It is well-known that NaNs propagate in arithmetic, but I couldn't find any demonstrations, so I wrote a small test:

```
#include <limits>
#include <cstdio>
int main(int argc, char* argv[]) {
float qNaN = std::numeric_limits<float>::quiet_NaN();
float neg = -qNaN;
float sub1 = 6.0f - qNaN;
float sub2 = qNaN - 6.0f;
float sub3 = qNaN - qNaN;
float add1 = 6.0f + qNaN;
float add2 = qNaN + qNaN;
float div1 = 6.0f / qNaN;
float div2 = qNaN / 6.0f;
float div3 = qNaN / qNaN;
float mul1 = 6.0f * qNaN;
float mul2 = qNaN * qNaN;
printf(
"neg: %f\nsub: %f %f %f\nadd: %f %f\ndiv: %f %f %f\nmul: %f %f\n",
neg, sub1,sub2,sub3, add1,add2, div1,div2,div3, mul1,mul2
);
return 0;
}
```

The example (running live here) produces basically what I would expect (the negative is a little weird, but it kind of makes sense):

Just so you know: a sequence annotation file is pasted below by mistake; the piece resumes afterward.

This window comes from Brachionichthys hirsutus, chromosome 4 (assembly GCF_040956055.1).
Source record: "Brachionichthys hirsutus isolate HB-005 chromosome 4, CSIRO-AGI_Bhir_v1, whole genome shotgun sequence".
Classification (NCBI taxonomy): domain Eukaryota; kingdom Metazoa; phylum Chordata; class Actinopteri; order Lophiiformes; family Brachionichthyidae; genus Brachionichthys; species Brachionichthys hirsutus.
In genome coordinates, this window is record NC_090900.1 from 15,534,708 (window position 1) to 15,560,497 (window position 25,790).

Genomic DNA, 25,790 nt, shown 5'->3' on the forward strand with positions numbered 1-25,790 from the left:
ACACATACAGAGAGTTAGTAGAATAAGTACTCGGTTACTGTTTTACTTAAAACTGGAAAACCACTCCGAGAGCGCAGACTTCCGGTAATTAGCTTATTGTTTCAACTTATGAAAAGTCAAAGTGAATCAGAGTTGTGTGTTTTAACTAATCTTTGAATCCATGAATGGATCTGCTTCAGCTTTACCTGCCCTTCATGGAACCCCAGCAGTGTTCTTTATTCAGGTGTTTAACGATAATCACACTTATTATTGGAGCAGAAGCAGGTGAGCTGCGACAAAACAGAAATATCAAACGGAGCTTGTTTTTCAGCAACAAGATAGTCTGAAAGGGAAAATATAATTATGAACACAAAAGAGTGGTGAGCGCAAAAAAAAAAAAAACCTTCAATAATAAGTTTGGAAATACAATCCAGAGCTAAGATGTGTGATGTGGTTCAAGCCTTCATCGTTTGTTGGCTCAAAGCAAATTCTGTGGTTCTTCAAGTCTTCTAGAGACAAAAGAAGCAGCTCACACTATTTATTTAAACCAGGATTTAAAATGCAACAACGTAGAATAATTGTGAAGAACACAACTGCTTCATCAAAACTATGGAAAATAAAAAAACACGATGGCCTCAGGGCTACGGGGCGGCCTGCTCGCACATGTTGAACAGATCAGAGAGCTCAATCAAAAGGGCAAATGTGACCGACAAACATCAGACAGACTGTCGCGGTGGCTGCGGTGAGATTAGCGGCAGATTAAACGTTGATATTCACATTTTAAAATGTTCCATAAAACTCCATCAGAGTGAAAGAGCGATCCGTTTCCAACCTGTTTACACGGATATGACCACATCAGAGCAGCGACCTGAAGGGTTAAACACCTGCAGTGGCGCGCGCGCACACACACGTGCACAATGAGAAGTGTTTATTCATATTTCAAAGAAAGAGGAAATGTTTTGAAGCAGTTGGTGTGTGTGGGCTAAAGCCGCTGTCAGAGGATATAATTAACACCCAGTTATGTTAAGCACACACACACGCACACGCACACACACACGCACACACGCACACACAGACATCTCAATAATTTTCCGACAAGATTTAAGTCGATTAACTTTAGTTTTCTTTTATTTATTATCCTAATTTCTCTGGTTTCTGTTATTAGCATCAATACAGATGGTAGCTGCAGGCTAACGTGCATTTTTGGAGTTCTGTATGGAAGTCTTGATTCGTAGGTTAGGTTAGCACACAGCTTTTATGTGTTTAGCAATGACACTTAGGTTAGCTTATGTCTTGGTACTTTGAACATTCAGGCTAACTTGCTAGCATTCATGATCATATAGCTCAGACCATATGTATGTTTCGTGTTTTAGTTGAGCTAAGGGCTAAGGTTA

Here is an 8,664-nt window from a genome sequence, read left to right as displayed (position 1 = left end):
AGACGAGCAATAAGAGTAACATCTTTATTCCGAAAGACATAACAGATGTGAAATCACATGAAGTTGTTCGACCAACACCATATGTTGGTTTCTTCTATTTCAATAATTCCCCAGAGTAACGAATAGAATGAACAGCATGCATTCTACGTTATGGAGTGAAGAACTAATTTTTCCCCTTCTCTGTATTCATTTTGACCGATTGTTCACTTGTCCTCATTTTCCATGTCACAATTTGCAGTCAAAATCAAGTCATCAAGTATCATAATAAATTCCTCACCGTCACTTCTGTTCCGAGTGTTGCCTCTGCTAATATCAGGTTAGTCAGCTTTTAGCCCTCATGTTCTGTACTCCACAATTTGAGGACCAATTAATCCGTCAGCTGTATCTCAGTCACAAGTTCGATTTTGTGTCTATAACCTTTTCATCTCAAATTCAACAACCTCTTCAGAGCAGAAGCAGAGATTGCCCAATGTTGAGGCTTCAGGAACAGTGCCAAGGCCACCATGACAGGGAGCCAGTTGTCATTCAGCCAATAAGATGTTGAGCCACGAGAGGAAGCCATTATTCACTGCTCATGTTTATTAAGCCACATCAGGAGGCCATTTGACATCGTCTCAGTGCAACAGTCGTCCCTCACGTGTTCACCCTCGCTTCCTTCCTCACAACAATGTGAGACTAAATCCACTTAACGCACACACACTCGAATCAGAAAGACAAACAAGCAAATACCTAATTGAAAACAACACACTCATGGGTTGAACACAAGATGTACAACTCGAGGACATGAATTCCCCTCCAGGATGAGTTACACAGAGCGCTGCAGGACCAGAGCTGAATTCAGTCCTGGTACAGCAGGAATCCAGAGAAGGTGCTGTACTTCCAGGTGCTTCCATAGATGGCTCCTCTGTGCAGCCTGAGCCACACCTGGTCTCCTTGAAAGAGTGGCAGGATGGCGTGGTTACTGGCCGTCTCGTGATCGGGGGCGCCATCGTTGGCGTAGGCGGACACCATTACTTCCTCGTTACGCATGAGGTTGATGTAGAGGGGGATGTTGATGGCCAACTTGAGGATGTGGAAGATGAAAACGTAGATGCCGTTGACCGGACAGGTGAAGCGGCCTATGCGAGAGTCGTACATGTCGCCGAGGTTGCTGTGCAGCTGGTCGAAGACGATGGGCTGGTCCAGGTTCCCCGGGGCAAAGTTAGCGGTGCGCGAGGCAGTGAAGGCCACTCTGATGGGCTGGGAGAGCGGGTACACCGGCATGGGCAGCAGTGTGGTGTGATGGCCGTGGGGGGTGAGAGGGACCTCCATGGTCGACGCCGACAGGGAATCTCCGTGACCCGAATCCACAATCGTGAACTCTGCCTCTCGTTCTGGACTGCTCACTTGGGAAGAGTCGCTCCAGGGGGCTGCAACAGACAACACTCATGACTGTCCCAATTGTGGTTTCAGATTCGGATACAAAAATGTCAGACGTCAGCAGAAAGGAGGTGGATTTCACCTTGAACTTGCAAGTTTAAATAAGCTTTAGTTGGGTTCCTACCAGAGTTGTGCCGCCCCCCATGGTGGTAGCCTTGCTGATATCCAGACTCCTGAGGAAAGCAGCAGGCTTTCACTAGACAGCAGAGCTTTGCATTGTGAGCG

```
neg: -nan
sub: nan nan nan
add: nan nan
div: nan nan nan
mul: nan nan
```

MSVC 2015 produces something similar. However, Intel C++ 15 produces:

```
neg: -nan(ind)
sub: nan nan 0.000000
add: nan nan
div: nan nan nan
mul: nan nan
```

Specifically, `qNaN - qNaN == 0.0`

.

This... can't be right, right? What do the relevant standards (ISO C, ISO C++, IEEE 754) say about this, and why is there a difference in behavior between the compilers?

`Nan-NaN`

is`NaN`

. Perl and Scala also behave similarly.`-ffast-math`

on gcc)?at all, essentially incorporates IEEE 754 into C.surethis question was about JavaScript from the title.22more comments